‘William who?’ some of you may be asking – but this is the best-selling whisky in the country that drinks more Scotch than any other on the planet: France. Barring a small presence in Poland, William Peel sells almost all of its products in French bars and hypermarchés, and those sales have been growing ahead of the market for a few years now.
There’s no romantic historical association here; William Peel was created by drinks entrepreneur Bernard Magrez in 1964, initially as an umbrella brand for single malts, but then as a mass-market blend.
Magrez has since moved into the world of fine wine (owning a number of top-notch Bordeaux estates, including Château Pape-Clément), and William Peel is now with Marie Brizard – a company in some difficulty at the time of writing after a series of profit warnings.
Sales in 2017: 2.5m cases
Versus 2016: -5.2%
Ranking in 2016: 9
Popular in…: US, Spain, duty free
Just a few years ago, Dewar’s outsold Bacardi stablemate William Lawson’s, but contrasting fortunes for the pair have seen them swap positions, with Dewar’s impacted by the sliding popularity of blends in the US and Spain.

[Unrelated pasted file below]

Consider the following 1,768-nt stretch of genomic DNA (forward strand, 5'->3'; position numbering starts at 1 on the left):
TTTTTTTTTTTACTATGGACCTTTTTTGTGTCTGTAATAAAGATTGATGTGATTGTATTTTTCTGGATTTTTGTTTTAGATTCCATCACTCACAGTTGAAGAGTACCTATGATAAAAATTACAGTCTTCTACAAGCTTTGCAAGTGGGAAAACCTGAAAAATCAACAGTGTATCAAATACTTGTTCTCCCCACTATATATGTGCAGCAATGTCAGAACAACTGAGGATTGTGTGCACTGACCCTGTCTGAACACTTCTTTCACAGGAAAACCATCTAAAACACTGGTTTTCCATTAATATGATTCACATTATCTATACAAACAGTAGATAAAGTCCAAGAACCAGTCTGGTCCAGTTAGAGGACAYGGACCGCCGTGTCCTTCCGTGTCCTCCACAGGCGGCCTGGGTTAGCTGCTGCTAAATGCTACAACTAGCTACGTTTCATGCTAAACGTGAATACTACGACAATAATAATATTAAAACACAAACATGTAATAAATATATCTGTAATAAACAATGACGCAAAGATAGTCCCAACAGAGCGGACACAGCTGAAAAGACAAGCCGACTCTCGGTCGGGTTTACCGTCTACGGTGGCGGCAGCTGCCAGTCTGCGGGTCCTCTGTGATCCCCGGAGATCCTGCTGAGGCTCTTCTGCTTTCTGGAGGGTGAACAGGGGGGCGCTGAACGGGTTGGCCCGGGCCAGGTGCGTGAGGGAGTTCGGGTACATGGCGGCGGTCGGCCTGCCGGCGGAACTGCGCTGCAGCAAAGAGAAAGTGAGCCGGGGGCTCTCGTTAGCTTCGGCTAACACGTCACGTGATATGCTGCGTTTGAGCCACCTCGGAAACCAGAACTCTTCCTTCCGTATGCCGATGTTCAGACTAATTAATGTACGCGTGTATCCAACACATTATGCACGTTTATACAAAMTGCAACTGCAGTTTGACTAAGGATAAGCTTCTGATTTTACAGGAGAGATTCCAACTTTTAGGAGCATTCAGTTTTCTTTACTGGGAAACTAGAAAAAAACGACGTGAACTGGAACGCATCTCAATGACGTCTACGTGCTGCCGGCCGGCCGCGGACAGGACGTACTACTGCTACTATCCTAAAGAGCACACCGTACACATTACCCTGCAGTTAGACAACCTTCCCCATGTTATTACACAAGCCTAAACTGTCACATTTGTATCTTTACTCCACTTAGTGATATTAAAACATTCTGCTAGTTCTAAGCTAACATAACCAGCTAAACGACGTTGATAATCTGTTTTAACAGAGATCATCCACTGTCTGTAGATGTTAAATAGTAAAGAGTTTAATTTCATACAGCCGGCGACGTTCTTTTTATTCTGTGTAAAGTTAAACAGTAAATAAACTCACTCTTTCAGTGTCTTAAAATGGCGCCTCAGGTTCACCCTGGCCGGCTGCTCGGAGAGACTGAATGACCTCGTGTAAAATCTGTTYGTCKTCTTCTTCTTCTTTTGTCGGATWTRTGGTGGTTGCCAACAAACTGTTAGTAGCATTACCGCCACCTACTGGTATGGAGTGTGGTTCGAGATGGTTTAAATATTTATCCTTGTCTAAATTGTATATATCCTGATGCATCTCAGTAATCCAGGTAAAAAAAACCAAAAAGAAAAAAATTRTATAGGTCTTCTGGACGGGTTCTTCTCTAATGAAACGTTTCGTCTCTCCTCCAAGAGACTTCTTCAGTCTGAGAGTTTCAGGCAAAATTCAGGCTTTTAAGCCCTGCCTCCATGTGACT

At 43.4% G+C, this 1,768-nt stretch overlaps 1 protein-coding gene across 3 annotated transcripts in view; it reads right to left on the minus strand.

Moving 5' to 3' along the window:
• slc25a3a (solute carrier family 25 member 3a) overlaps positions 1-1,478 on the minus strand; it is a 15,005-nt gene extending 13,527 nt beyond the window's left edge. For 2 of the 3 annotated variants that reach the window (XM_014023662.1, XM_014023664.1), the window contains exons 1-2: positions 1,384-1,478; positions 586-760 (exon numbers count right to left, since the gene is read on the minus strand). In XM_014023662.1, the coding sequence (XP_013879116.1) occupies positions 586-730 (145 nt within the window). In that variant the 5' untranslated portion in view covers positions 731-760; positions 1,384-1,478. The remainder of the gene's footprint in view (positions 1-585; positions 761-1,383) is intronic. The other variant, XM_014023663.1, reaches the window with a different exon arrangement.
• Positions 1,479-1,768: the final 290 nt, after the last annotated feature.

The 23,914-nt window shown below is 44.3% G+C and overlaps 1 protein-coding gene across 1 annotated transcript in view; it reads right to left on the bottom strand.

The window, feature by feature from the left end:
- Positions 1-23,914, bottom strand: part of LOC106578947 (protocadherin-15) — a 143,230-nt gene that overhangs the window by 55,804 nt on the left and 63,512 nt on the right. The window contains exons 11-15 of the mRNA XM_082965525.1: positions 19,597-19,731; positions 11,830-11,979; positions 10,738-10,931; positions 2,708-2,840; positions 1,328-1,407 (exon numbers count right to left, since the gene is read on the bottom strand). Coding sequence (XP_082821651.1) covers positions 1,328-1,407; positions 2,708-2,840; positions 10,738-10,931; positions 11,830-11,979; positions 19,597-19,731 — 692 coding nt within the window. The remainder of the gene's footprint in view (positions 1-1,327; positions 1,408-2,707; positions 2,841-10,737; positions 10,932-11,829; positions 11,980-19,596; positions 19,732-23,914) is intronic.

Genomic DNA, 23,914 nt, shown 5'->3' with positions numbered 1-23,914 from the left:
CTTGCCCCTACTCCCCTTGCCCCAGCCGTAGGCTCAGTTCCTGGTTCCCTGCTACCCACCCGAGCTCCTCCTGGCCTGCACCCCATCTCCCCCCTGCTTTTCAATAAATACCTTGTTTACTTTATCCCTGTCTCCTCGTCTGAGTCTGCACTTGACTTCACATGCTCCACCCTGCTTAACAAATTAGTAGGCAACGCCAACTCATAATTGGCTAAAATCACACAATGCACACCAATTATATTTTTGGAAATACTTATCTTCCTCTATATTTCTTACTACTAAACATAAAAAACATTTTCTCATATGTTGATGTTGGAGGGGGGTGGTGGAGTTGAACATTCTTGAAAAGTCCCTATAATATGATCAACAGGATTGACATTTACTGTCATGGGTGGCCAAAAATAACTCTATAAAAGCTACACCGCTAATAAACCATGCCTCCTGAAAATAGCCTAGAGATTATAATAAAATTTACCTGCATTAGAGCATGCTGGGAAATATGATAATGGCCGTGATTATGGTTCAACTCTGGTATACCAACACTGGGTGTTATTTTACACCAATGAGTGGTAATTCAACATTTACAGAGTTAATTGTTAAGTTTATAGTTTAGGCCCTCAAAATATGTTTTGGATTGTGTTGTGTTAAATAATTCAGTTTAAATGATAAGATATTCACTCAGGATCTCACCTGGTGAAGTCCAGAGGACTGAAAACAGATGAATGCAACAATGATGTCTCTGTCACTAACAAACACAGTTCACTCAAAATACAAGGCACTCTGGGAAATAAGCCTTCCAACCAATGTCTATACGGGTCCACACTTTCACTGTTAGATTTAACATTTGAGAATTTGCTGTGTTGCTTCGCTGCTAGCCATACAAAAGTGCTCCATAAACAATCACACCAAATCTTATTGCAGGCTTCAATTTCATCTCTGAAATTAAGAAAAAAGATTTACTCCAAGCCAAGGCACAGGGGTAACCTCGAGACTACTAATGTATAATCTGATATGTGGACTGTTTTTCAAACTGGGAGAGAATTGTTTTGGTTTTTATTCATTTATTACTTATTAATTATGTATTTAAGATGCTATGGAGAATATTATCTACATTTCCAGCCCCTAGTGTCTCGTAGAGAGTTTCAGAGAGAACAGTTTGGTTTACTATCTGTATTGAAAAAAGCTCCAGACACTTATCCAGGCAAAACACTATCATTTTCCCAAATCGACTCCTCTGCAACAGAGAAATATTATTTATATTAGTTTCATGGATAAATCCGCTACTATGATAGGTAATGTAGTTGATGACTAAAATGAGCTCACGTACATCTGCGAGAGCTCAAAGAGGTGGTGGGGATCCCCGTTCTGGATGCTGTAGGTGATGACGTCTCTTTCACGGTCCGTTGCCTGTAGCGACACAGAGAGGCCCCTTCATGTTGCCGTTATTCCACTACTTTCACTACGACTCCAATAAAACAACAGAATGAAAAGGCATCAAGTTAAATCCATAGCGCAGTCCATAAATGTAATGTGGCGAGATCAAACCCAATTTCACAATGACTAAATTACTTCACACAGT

Nonetheless, Dewar’s White Label remains one of the industry’s classic blends, its honey- and vanilla-accented flavour profile perfectly attuned to the post-war American palate. Dewar’s still sells 1m cases of whisky there every year.
Early success was built on the complementary skills of brothers John and Tommy Dewar – the latter famed for his flamboyant marketing nous and two-year-long journey around the world.
Now the company has reinforced its commitment to age statements with the recent introduction of Dewar’s 25 Year Old to replace Signature.
10: Black & White
Sales in 2017: 2.3m cases
Versus 2016: +27.1%
Ranking in 2016: 12
Popular in…: Brazil, Mexico, India, South Africa
Four years ago, Black & White would scarcely have made a top 20 of the world’s best-selling Scotch whiskies, let alone a top 10. Its rise in popularity since then has been remarkable.
Much of that success has been built on Black & White’s competitive pricing and its historic links to fellow Diageo blend Buchanan’s, a hugely popular product in Black & White’s Latin American heartland.
Legend has it that James Buchanan, one of the Victorian whisky barons, chose as brand mascots a black Scottie dog and a white Westie, or West Highland terrier, after attending a dog show.
Since then, Black & White’s canine branding has been much-travelled – once the most popular blend in England, and even drunk by the Emperor of Japan in the early 20th century – and has featured in F Scott Fitzgerald’s Tender is the Night, and Ian Fleming’s Moonraker.